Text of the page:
Spending cuts of the magnitude suggested by the bank don't seem likely to happen in Europe or North America. Not least because drastic spending cuts will kill off any possible hope for a recovery. Levels of national debt are horrendous and growing larger all the time. Japan and Great Britain lead the way in numbers but Japan's debt has been sold almost entirely to the internal population which may help a little, especially if Japan can figure out an export market, perhaops India or China. The prospect of interest rate increases suggests to the BIS that debt service will become such a burden that default will surely follow. And one relatively easy way to default (without admitting to defaulting!) is to let inflation loos eon a national economy. The other classic way to deal with impossible debt burdens, not mention by the BIS, is to go to war.

All I see is a future that in no way can be said to be leading towards economic recovery. Even if the Stock Market's Dow Jones average is hovering around an impossibly high 11,000. as an indicator of economic recovery it makes no sense. We are all Greeks now, it seems.


Danette said...

Apparently you haven't read Blomberg's Business Week this week which has a pic of our socialist pres. shootin' some hoops only the ball is really a coin. Headline reads, "Why the Obama plan is working" and the first line is "Polls say the economy is heading the wrong direction. Markets says it's back on track. This time, the markets are right." See you must be wrong! :P

But in the real world, an article featured by RSN had the headline "Living in economic downturn has become the new normal" I think they-- the 1% who run this country with ponzi schemes and money laundering- are just fine with where everything is. They make money (as you pointed out in past posts- we have more billionaires than ever!) off all of these financial crisis. It is labeled by Naomi Klein in "Shock Doctrine" as Disaster Capitalism- I couldn't tell you if she was the first to coin the phrase but she describes it quite well. She also describes another phenom which, at the time of writing, happened mostly in poor countries (like Greece), the loan swaps. Matt Taibbi has an article coming out in Rolling Stone (he does an interview on his blog) about the same behavior occurring in Jefferson County (South Carolina??)- the county needed to get financing for a new sewer system and went to wall street to get backing-- well, with the same time of loan swaps and interest rate hikes and bloddity, bloddity, at this point, the people of the county 300-400 times as much on their sewer system bills because of the debt accrued. Not to mention the county is so deeply in debt that they won't be able to pay their bills for the next 10 years, at least.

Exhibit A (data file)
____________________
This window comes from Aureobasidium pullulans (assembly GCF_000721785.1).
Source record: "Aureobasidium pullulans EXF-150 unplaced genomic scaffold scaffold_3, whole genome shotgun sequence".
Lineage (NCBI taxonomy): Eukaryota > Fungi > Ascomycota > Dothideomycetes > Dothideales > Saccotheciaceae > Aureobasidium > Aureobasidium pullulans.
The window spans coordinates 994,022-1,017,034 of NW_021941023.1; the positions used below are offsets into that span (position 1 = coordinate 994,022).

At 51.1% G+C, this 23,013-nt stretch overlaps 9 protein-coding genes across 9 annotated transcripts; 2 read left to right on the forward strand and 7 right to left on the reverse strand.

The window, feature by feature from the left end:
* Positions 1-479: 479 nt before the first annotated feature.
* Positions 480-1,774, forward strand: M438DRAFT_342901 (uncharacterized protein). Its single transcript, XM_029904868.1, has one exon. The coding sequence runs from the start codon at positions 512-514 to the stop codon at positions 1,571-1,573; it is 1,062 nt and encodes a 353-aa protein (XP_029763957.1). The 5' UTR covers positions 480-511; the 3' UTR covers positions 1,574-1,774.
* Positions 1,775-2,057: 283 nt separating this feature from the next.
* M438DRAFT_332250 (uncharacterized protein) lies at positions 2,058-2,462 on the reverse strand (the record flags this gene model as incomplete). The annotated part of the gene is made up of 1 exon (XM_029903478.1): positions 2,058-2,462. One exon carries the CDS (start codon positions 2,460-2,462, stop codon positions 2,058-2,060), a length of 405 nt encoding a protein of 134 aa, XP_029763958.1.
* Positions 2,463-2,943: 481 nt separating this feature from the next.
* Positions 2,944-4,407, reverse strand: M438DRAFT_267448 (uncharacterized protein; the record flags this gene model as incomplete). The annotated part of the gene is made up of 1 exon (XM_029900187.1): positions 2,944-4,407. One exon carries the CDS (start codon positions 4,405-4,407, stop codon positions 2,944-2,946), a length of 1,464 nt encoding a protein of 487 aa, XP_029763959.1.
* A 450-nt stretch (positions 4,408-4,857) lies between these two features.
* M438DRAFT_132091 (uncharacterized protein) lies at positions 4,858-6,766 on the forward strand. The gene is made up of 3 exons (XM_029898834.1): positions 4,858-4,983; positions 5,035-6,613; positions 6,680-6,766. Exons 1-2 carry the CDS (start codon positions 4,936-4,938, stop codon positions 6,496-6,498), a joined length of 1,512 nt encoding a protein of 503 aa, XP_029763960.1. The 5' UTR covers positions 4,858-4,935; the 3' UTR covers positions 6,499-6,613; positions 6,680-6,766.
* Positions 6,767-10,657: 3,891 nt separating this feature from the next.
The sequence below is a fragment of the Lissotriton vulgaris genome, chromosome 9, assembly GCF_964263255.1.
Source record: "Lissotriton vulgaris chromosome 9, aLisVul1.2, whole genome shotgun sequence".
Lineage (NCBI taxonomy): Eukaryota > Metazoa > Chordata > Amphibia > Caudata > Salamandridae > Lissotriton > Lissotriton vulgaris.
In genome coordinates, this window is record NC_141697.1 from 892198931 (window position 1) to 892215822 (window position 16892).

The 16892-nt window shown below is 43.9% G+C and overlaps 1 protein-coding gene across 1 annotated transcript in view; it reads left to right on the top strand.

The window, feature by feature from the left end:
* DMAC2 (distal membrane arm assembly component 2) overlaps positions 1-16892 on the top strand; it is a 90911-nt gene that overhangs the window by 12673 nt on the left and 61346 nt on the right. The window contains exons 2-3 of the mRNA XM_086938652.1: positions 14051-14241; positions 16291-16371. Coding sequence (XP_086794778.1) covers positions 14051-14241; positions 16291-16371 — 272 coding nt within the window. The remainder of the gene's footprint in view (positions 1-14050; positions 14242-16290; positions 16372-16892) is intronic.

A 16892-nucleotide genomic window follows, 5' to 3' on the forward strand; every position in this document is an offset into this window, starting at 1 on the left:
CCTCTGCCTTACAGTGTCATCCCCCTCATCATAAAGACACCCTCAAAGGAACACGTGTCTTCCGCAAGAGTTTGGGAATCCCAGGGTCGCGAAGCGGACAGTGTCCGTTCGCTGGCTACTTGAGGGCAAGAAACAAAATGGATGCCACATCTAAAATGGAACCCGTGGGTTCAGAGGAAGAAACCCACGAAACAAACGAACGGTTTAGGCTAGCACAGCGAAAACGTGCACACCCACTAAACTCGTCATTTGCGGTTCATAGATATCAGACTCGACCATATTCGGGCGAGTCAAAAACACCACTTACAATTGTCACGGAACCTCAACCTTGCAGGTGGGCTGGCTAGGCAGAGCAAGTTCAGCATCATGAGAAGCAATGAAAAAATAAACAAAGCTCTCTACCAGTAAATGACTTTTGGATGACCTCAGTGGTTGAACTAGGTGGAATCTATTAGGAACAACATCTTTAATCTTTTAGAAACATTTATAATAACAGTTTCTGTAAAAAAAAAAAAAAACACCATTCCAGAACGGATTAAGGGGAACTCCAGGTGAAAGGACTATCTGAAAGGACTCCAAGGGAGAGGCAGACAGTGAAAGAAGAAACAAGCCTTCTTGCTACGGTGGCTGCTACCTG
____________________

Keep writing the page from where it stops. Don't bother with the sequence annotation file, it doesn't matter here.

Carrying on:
Congrats on the evaluation! I have my first year coming up and I am a bit stressed about it...

(and I have written a bit more on the problems of education...)

Danette said...

Correction: should read 300-400% more and I should have said "socialist" because I would barely call him democrat, let alone social. I am also reposting an article i found on Alternet on the resurgence of social darwinism. Good stuff!